The government is watching you. In fact, the government may very well be watching you read this review.

To be fair, in his new book author John Whitehead isn’t quite so extreme in describing the threat to liberty posed by overreaching authorities. But he comes close.

Goverment_of_Wolves_thumb
A Government of Wolves: The Emerging American Police State
by John Whitehead
Select Books 2013

Of course, if Whitehead seems alarmist at times, that’s because as an attorney and civil rights advocate it’s his job. And considering the trends he outlines in A Government of Wolves: The Emerging American Police State, there is plenty to be alarmed about.

Indeed, Whitehead builds his case with a compelling litany of outrageous incidents and practices that have already been perpetrated by officials at various levels of government.

These include:

• The militarizing of some local police forces through the purchase of armored vehicles and the acquisition special forces-style weaponry.

• A minimizing of the right to be secure in one’s person and property through the increased employment of no-knock warrants, random pat-down searches, the locking away of competent individuals in mental wards, and the rising use of harsh submission techniques against unarmed citizens.

• Spying on an unprecedented scale.

In fact, it is this last trend that is so worrisome, given the way burgeoning technology only seems to enable suspicious officials in their intent to pry.

Consider, as Whitehead does, how the rise of cell phones and the internet have also created vast amounts of data which the federal government has already begun capturing and storing.

The particularly egregious aspect of the policy is that government agents have not limited themselves to acquiring cell phone records when and if they suspect individuals of wrongdoing. Instead they have indiscriminately captured the records of vast numbers of cell phone users—innocent or otherwise—with the idea that sometime in the future they may need to troll through this immense archive in order to identify criminals.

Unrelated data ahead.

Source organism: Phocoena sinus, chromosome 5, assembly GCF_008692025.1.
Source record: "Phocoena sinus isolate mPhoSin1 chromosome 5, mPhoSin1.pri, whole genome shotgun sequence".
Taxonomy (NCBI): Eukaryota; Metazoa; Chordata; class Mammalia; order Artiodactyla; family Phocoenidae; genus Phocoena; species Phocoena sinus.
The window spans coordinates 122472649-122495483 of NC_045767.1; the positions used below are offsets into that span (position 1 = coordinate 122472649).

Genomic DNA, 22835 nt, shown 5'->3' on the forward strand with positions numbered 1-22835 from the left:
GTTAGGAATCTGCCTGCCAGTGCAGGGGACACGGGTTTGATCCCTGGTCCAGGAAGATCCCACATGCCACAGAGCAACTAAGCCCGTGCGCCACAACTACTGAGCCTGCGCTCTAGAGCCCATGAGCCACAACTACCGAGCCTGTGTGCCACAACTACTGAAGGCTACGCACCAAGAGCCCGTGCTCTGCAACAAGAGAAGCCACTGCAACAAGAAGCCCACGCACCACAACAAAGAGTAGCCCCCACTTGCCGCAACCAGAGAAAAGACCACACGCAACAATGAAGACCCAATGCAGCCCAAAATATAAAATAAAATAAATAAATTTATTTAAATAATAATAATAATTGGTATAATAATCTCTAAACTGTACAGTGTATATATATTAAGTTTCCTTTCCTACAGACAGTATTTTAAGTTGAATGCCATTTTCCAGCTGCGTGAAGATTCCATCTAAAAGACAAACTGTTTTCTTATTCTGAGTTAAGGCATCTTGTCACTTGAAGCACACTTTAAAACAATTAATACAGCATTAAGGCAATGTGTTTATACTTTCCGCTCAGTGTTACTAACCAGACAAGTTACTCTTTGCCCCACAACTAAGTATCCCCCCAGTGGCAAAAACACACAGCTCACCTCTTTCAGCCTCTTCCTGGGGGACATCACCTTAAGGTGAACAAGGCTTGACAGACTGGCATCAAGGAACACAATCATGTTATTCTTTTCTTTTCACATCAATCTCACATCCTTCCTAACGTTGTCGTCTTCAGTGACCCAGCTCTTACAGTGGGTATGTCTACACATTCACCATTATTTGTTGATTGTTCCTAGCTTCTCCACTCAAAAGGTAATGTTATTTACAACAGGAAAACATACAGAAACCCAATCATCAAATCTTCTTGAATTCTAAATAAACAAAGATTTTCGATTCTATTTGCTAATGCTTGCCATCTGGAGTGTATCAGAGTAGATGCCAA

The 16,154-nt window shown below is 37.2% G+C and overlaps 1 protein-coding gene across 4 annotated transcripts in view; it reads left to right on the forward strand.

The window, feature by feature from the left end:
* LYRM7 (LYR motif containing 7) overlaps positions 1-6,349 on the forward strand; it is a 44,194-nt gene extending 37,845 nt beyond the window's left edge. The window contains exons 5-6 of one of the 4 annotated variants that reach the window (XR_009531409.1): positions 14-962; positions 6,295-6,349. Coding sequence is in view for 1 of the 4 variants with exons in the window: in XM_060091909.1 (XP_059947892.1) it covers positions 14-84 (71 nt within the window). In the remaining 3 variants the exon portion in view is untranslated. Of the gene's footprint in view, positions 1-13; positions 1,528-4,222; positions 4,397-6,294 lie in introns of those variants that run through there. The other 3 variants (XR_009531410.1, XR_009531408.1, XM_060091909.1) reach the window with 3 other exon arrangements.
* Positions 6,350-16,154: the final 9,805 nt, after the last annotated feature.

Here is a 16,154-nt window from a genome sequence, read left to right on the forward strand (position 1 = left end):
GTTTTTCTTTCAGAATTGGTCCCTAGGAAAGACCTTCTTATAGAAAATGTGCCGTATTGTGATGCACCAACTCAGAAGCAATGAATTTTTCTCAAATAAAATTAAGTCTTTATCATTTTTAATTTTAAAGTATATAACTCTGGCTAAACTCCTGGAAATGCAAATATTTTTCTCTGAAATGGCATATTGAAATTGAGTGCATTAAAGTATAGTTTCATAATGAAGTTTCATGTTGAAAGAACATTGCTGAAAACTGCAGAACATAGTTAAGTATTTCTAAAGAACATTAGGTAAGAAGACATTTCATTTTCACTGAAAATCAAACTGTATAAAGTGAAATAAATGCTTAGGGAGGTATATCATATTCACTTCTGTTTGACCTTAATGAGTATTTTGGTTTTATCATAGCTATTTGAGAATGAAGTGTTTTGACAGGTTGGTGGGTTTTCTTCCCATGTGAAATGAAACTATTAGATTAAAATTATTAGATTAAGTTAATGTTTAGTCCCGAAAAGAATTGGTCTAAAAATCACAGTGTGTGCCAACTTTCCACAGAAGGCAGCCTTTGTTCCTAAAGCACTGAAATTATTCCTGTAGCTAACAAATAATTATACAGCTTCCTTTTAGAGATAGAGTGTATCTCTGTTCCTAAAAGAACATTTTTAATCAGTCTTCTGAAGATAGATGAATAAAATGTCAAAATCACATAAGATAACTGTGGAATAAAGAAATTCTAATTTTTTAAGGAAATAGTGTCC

Add to this disturbing precedent the fact, as Whitehead points out, that cell phones and global positioning systems also produce data about individuals’ whereabouts, and suddenly we’re presented with very real possibility of a government tracking us wherever we go.

By definition, a government that watches our movements and records our conversations is a police state.

Which is not to say the United States is there yet, though in his book Whitehead does like to make comparisons between recent governments and well-known dystopias from fiction.

I wish instead that Whitehead had spent more of his book discussing philosophies behind the current encroachment upon civil rights. He does mention the rise of counterterrorism efforts after the September 11 attacks in 2001. However, it would have been instructive to read what Whitehead thinks about how to balance federal government’s obligation to “provide for the common defense” while taking care not to abridge the freedom of speech or infringe upon privacy.

Ultimately, though, Whitehead writes the way he does because he sees himself as a gadfly, a prophet warning of doom if citizens refuse to rally against government overreach.

And he is right. The trend currently is for those in power to disregard God-given rights, discard the rule of law and to govern instead by fiat and intimidation. And as technology has made it easier for the agents of these would-be tyrants to identify those they consider a threat, it is to their own detriment that the spied upon remain complacent.

And if you own a cell phone, use the internet, or drive with a GPS, this means you.